First, let's find out how breast cancer begins. Cells in the body normally divide (reproduce) only when new cells are needed. Sometimes, cells in a part of the body grow and divide out of control, which creates a mass of tissue called a tumor. If the cells that are growing out of control are normal cells, the tumor is called benign (not cancerous). If however, the cells that are growing out of control are abnormal and don't function like the body's normal cells, the tumor is called malignant (cancerous).
Cancers are named after the part of the body from which they originate. Breast cancer originates in the breast tissue. Like other cancers, breast cancer can invade and grow into the tissue surrounding the breast. It can also travel to other parts of the body and form new tumors, a process called metastasis.
What Causes Breast Cancer?
We do not know what causes breast cancer, although we do know that certain risk factors may put you at higher risk of developing it. A person's age, genetic factors, personal health history, and diet all contribute to breast cancer risk.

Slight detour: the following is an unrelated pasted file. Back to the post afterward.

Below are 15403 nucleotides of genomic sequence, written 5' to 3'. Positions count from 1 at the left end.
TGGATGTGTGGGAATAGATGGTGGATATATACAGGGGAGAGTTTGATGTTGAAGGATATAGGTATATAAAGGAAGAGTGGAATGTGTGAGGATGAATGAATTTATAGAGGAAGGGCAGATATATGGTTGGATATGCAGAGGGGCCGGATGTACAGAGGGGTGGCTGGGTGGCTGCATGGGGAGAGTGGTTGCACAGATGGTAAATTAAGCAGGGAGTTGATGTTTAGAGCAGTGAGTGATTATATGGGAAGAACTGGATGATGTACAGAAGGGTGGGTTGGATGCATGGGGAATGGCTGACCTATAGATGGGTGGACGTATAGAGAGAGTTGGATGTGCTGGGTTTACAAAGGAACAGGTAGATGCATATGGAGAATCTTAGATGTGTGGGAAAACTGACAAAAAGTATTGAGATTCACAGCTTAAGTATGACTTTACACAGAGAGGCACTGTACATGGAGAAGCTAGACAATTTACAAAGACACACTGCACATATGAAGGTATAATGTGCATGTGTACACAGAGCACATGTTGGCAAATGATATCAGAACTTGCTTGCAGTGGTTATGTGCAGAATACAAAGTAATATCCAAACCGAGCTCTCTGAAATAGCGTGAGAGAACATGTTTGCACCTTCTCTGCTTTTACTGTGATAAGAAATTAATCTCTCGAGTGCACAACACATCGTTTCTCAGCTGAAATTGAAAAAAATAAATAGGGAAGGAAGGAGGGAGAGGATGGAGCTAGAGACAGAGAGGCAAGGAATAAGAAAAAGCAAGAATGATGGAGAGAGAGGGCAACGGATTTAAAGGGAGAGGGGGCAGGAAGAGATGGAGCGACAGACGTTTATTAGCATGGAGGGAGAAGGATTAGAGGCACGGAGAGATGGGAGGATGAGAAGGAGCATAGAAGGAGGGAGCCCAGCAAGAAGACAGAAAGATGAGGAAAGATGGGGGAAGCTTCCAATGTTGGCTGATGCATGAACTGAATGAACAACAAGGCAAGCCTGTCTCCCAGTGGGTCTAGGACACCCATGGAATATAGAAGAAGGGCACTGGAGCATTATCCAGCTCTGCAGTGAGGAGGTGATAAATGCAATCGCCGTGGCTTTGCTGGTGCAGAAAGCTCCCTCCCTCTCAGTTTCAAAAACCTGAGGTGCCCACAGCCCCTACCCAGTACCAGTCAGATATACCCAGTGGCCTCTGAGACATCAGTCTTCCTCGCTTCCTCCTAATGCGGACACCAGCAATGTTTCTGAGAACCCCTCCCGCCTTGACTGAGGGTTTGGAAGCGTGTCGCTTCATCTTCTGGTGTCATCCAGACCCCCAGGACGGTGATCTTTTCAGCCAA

Who Gets Breast Cancer?
Breast cancer is the most common cancer among American women, after skin cancer. Today, approximately 1 in almost every 8 women (13.4%) will develop breast cancer in her lifetime. Breast cancer is the second-leading cause of cancer death in women after lung cancer -- and is the leading cause of cancer death among women ages 35 to 54. The American Cancer Society estimates that in 2009, approximately 192,370 women will be diagnosed with invasive breast cancer and approximately 40,610 will die. Although these numbers may sound frightening, research reveals that the mortality rate could decrease by 30% if all women age 50 and older who need a mammogram had one.
Only 5% to 10% of breast cancers occur in women with a clearly defined genetic predisposition for the disease. The majority of breast cancer cases are "sporadic," meaning there is no direct family history of the disease. The risk for developing breast cancer increases as a woman ages.
What Are the Symptoms of Breast Cancer?
The symptoms of breast cancer include:
· Lump or thickening in or near the breast or in the underarm that persists through the menstrual cycle.
· A mass or lump, which may feel as small as a pea.
· A change in the size, shape, or contour of the breast.
· A blood-stained or clear fluid discharge from the nipple.
· A change in the feel or appearance of the skin on the breast or nipple (dimpled, puckered, scaly, or inflamed).
· Redness of the skin on the breast or nipple.
· A change in shape or position of the nipple
· An area that is distinctly different from any other area on either breast.
· A marble-like hardened area under the skin.